On July 18, 1992, in a celebrated post-game meltdown at the Metrodome in Minneapolis, the pitcher formerly known as the Rocket expressed his displeasure over a column I had written (but that he had not actually read). After calling me "a horseshit lowlife," Roger Clemens attempted to pelt me with the contents of the post-game buffet that had been laid out on a table in the visiting-team clubhouse.
HE CHEATED: A career once on a par with those of Christy Mathewson, Warren Spahn, and Sandy Koufax now rests with Pete Rose and Shoeless Joe.
When people bring up the "hamburger buns" episode — and it still happens, at least once a year — I usually find myself explaining, "Yeah, that was me, but no, they weren't hamburger buns."
Think about it for a minute. How far and how accurately could you throw a hamburger bun? And if you did hit somebody, would he even feel it? This is not to suggest that the hard rolls Clemens used for ammunition that day were any more lethal, but they were a bit easier to control. Even in his sputtering rage, he managed to hit his target — me — once in three tries. (Alas, The Rocket That Fell to Earth perpetuates the inaccuracy: in what appears to be one of his few certifiable errors, Pearlman has me being struck by "a Wonder Bread hamburger bun.")
The episode was not the high point of his career, or of mine, and in 17 years since, this aspect of the Clemens legend has doubtless been more resonant in my life than in his. I don't imagine that many people ask Roger, "Aren't you the guy who threw food at George Kimball?"
Four years later, when the three-time Cy Young Award winner signed what was announced as a four-year, $34 million contract with the Toronto Blue Jays, Sox general manager Dan Duquette was roundly excoriated for his observation that Clemens was "in the twilight of his career." I wrote one of those "don't let the door hit you in the ass" columns offering empirical evidence that Duquette might have been right in his estimate — and that, widespread public opinion to the contrary, the pitcher was not, in 1996, a shoo-in for the Hall of Fame.
In particular, I noted that Clemens had 165 wins and 2611 strikeouts — not exactly Cooperstown numbers — and that, on the eve of his 35th birthday, he had just completed a four-season run in which he had gone 40-39. How was I supposed to know Roger would devote the next dozen years to trying to prove me — and Dan Duquette — wrong? Almost anything Clemens says should be taken with a grain of salt, but when he stated that he "didn't give a rat's ass" about the Hall of Fame, I, for one, was inclined to give him the benefit of the doubt.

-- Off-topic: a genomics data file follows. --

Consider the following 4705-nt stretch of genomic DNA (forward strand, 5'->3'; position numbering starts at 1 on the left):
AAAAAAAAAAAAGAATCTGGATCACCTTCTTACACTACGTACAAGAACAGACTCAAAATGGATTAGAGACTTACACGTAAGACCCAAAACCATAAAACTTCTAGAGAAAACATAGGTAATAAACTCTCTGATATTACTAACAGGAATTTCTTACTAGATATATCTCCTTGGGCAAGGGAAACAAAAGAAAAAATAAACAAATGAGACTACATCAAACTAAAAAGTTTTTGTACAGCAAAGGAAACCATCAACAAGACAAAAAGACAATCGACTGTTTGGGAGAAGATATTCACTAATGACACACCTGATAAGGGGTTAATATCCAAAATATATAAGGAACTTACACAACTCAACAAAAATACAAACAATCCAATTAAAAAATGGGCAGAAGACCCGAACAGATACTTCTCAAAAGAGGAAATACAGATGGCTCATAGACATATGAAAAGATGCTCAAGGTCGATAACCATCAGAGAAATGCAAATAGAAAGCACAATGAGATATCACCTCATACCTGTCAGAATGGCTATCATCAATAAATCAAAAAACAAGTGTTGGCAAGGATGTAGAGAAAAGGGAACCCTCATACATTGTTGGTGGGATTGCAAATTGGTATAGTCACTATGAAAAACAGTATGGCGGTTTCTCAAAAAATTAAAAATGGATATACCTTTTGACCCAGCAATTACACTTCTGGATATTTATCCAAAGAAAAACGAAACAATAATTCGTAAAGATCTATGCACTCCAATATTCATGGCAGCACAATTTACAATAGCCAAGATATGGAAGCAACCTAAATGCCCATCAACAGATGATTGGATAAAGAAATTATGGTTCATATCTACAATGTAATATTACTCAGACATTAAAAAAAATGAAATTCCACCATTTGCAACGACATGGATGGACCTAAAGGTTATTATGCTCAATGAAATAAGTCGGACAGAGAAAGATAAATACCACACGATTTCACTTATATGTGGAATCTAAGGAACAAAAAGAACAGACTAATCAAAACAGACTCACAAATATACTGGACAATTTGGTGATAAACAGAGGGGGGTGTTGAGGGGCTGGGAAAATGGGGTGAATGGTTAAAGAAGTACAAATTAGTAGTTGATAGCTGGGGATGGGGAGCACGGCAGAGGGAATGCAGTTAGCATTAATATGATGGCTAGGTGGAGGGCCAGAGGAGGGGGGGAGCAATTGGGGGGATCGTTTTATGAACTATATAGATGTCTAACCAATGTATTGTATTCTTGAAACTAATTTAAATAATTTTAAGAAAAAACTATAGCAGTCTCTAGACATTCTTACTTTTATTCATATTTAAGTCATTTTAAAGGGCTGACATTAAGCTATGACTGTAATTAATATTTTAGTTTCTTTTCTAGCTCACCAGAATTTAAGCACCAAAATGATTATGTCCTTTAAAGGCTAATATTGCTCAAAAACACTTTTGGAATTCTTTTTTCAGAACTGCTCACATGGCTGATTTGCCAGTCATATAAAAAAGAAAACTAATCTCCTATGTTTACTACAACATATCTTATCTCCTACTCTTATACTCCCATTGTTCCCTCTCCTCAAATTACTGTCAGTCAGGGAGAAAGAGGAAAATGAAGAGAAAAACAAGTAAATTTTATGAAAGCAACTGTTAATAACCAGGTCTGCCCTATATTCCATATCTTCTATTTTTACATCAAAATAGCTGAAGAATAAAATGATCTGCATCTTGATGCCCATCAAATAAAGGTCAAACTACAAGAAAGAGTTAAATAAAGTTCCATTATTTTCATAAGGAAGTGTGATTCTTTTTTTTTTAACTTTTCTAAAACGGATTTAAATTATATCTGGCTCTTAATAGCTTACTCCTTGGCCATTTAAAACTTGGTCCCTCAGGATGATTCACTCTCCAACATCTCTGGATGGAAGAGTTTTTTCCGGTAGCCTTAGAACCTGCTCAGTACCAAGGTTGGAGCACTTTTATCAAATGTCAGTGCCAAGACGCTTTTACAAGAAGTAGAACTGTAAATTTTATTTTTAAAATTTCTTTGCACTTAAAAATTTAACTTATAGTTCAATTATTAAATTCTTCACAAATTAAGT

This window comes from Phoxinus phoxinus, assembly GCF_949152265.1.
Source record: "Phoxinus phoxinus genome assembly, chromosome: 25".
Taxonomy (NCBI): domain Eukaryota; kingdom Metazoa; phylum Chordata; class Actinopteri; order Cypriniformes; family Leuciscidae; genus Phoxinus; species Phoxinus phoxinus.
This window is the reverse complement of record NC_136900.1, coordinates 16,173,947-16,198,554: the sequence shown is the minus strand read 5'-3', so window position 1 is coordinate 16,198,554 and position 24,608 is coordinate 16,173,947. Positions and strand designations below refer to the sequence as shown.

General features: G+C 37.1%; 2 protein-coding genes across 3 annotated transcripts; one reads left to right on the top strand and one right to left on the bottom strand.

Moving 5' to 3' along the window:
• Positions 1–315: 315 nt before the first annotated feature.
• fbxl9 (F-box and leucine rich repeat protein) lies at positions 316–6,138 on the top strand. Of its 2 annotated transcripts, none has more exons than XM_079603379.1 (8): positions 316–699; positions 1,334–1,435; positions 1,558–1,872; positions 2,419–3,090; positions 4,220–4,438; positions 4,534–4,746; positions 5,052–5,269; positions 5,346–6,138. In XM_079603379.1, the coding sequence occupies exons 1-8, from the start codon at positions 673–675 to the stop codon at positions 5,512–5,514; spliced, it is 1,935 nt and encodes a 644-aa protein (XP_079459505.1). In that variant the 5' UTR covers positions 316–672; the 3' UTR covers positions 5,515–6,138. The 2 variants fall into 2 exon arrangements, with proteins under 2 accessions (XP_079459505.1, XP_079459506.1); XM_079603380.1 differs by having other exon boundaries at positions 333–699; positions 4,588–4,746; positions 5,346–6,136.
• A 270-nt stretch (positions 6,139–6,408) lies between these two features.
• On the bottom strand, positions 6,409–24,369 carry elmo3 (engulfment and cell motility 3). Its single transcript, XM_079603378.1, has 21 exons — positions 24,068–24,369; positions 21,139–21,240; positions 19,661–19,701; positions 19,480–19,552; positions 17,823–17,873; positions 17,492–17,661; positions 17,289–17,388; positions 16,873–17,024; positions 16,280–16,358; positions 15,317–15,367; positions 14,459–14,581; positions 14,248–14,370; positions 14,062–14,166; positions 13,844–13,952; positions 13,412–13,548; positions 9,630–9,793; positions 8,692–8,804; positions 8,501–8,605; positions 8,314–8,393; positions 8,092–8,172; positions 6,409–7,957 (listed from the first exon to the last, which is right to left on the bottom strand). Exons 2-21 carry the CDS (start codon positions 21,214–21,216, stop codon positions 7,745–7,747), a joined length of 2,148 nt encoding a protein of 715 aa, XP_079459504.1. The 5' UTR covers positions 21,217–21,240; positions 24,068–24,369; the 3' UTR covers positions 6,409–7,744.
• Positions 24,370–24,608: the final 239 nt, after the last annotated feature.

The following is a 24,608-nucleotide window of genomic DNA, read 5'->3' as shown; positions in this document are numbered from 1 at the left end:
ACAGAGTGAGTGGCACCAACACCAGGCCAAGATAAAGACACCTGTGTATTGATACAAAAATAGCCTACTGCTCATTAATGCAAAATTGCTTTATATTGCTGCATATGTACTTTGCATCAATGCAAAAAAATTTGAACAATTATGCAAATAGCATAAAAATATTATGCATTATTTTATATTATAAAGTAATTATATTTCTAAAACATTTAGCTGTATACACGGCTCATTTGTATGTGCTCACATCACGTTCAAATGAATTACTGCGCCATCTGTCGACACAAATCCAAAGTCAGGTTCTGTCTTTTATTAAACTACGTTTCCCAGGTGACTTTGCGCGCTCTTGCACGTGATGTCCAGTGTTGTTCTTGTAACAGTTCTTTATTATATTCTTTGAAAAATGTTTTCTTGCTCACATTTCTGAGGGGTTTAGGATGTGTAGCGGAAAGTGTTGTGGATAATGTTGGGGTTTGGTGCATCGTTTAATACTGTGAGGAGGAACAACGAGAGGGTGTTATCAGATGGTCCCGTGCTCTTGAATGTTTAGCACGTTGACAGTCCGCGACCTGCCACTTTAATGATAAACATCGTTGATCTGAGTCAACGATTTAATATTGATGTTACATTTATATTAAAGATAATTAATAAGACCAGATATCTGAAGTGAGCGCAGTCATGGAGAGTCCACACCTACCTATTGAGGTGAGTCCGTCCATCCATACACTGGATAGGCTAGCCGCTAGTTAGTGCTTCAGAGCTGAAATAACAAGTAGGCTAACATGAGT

These days, SI.com columnist Jeff Pearlman sees it differently. In The Rocket That Fell to Earth, he writes, "In Major League Baseball's long history, few players have craved induction into the Hall of Fame with greater intensity than Clemens."
Clemens spent just two years in Toronto before opting out of his contract, but that sojourn did produce a relationship that would be the most significant of his post-Boston career. It was there that he engaged the services of a personal trainer named Brian McNamee, whose principal function over most of the next decade would involve injecting the Rocket's ample buttocks with Sustanon 250 and Deca-Durabolin, in alternating doses.
The results speak for themselves. At the time he took his leave of Fenway, in December of '96, Clemens's career chart mirrored the trajectory of just about every middle-aged pitcher who had come before him. Yet over a decade spent with the Blue Jays, Yankees, and Astros, in total defiance of human physiology, the Rocket proceeded to have a second career that was in many ways superior to his first. In nine full seasons, and two more spent as a part-time pitcher in Houston and New York, Clemens won 162 more games, struck out 2275 more batters, and won four more Cy Young Awards. In the absence of the Mitchell Report, he might have gone down in history not only as a physiological miracle but as the greatest pitcher in the history of the game.
Pearlman, whose Dallas Cowboys exposé Boys Will Be Boys was still riding high on the non-fiction charts when he contracted to write his book on Clemens, has painstakingly deconstructed his subject. Rocket includes a shot-by-shot chronicle of Clemens's chemically enhanced revival — and a juicy if relatively non-judgmental account of his long-time relationship with country singer Mindy McReady, an affair that commenced when Roger was a 30-year-old father of two and Mindy was, well, jailbait.